Act 3 Case Study

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Act 3 Case Study

Act 3 Case Study Diagnoses

Romeo showcases many symptoms of Borderline Personality Disorder in this Act. For instance, when Mercutio and Tybalt first engage in a brawl of combat, he remains calm and collected, not resorting to any action of his own. He demonstrates his wisdom by telling them not to fight in a public area, in order not to attract any attention in the middle of the day, as we know that daytime is related to violence. However, his impulsive side is shown whenever his dear friend is at risk. When Tybalt is about to go in for the vicious strike on Mercutio, Romeo jumps in the middle. Additionally, after Mercutio's death, Romeo does not display his former, soft-spoken attitude. Instead, he challenges Tybalt to a duel himself, an action that can only be reprimanded by death. This is when his reckless disposition is exemplified, because he is willing to go to extremes. Moreover, Romeo is willing to kill himself for Juliet's sake to ease her mental unease, an action that only someone with a serious case of Borderline Personality Disorder would commit.



Tybalt seems to be suffering from a case of Attention Deficit Hyperactive Disorder because he, at multiple points of the scene, initiates angry, vicious outbursts of rage when he does not get his point accross, or doesn't see the opposing side view it as effective.The deficiency of attention kicks in when he refuses to acknowledge Romeo's stance on the situation before the brawl commences against Mercutio, and just decides to attack him head on, regardless of what the outcome may be. This is considered as way beyond just reckless. He also disregards the prohibition of duels that could lead to the penalty of deaath and puts his own pride in front of him, reflecting his complusivity and hyperactivity.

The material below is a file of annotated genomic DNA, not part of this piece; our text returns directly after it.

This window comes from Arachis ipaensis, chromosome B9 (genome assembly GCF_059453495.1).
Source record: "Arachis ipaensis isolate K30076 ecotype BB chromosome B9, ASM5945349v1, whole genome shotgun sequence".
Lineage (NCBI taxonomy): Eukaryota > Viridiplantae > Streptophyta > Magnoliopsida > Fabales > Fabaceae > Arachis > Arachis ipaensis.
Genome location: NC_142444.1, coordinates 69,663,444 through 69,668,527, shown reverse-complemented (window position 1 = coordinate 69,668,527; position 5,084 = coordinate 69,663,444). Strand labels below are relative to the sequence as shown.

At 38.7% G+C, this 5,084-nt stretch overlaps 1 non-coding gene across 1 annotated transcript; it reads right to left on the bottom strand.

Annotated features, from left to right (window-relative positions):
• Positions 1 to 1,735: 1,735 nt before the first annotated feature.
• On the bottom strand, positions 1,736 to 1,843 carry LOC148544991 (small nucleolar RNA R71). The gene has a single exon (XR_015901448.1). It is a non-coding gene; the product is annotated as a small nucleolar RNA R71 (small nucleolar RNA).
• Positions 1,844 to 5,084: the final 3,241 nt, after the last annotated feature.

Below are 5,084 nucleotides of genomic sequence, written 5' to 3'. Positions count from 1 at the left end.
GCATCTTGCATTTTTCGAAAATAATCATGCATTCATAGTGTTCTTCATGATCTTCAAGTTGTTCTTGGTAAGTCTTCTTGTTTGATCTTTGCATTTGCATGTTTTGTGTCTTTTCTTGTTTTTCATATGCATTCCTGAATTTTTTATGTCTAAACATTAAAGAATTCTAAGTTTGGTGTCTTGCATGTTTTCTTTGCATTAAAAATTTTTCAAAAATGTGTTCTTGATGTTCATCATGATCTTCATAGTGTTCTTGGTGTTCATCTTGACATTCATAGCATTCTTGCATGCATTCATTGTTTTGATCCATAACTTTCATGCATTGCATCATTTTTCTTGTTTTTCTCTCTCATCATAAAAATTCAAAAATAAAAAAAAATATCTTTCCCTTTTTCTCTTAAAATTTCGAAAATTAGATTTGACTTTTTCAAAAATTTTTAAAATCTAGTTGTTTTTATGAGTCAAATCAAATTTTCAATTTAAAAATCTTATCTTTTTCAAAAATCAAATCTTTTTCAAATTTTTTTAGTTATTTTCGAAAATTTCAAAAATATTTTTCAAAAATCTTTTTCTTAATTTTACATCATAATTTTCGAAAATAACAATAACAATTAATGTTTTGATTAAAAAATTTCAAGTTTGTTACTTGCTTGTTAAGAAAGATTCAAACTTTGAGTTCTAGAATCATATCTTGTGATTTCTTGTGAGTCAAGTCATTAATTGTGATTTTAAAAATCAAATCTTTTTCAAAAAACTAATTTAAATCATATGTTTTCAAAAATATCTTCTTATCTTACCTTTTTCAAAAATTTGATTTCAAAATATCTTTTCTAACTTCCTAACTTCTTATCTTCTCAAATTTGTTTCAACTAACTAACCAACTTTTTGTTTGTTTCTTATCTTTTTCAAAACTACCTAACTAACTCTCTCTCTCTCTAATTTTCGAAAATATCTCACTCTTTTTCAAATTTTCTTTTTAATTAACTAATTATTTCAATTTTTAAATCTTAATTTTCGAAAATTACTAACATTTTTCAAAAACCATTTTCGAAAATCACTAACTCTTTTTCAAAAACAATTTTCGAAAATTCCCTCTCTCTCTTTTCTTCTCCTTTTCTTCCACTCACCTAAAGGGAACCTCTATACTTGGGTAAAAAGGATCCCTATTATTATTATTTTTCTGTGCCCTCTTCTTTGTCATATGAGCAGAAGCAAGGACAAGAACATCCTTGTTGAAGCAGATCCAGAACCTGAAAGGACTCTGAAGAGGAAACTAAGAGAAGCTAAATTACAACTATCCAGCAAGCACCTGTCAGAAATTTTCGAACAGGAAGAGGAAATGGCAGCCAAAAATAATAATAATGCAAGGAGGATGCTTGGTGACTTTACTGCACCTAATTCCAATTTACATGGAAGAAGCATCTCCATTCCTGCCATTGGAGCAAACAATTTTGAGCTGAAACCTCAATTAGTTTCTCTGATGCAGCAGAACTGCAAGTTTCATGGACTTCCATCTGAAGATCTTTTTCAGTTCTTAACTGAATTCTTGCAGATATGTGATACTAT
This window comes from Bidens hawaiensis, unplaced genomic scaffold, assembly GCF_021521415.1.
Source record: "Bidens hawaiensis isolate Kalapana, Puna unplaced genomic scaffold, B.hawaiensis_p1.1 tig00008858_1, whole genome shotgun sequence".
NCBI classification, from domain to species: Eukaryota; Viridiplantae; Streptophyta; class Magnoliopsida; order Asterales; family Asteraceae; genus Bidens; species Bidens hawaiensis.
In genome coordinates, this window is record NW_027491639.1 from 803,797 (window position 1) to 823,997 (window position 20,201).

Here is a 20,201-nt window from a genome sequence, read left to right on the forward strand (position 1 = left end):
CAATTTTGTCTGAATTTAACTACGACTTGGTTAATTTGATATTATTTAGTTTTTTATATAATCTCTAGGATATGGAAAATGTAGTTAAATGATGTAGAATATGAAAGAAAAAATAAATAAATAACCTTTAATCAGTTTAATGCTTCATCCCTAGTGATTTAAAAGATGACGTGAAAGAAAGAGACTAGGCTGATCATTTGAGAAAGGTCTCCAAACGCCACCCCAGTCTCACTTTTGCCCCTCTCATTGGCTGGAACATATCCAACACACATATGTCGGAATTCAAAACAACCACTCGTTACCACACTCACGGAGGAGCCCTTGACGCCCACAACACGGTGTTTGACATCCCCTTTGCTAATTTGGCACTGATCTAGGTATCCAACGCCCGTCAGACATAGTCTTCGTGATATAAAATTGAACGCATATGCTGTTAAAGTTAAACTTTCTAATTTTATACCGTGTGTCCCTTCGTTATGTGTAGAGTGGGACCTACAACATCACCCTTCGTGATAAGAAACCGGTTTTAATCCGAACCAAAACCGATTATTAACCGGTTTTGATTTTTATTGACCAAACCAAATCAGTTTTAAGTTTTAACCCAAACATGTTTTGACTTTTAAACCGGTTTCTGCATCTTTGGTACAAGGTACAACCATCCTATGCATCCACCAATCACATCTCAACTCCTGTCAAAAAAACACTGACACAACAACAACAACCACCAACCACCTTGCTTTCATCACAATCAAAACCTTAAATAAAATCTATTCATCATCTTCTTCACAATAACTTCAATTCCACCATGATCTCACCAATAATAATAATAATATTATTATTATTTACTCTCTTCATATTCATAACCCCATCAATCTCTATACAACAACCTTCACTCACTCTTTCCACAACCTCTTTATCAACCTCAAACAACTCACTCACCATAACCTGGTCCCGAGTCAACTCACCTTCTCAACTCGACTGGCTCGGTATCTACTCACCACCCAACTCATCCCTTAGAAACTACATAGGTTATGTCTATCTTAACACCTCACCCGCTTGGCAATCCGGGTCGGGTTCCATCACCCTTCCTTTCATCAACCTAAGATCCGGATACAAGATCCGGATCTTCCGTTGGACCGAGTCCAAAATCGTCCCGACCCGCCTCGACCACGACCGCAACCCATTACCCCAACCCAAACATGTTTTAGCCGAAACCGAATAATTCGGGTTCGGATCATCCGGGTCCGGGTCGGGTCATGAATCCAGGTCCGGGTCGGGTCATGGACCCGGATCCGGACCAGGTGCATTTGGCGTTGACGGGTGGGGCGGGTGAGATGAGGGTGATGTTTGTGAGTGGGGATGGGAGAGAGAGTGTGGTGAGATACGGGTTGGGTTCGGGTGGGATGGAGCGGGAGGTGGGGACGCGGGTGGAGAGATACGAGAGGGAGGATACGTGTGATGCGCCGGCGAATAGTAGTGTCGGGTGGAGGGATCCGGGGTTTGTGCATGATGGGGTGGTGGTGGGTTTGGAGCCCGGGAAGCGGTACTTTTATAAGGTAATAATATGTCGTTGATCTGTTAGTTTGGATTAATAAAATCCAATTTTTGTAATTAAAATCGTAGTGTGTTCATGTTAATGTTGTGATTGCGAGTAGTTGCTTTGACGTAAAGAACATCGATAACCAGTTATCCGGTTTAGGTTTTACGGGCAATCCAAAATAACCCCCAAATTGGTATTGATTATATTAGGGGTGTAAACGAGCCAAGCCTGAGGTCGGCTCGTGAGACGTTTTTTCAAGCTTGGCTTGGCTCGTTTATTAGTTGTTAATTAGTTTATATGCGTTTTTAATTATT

It is quite apparent that Juliet suffers from a prevalent case of Bipolar Disorder. When she is notified of the news by the Nurse that Romeo has killed her cousin Tybalt, she falls into a depraved state of sorrow and frustration. She dishes out various insults towards Romeo, such as, "O serpent heart hid with a flow'ring face! Did ever dragon keep so fair a cave?" (3.2.79-80) Moreover, when the Nurse tells her that all men are fickle, cruel beings, she once again modifies her position on the stance and explains her regret of insulting Romeo and says what she did was downright abysmal, and unladylike. This definitely enhances the perception of Juliet's Bipolar Disorder because only people plighted with the condition can alter views with such mindless pace.

It is quite obvious that Mercutio suffers from a case of Narcissistic Personality Disorder. Mercutio revolves around himself, and that is what matters in his eyes. He defintiely self-promotes himself and always tries to make himself appear in the spotlight. He exaggerates his actions to make himself sound sweet in the ears of others. This can be proven as plausible in the Act when he utters, "Thy head is as full of quarrels as/ An egg is full of meat, and yet thy head hath been beaten as addle as an egg for quarreling" ( The hypocrisy of this scenario is shown when he tells Benvolio to cease the fights, yet he engages in a duel with Tybalt, further enhancing his suffering of Narcissistic Personality Disorder.



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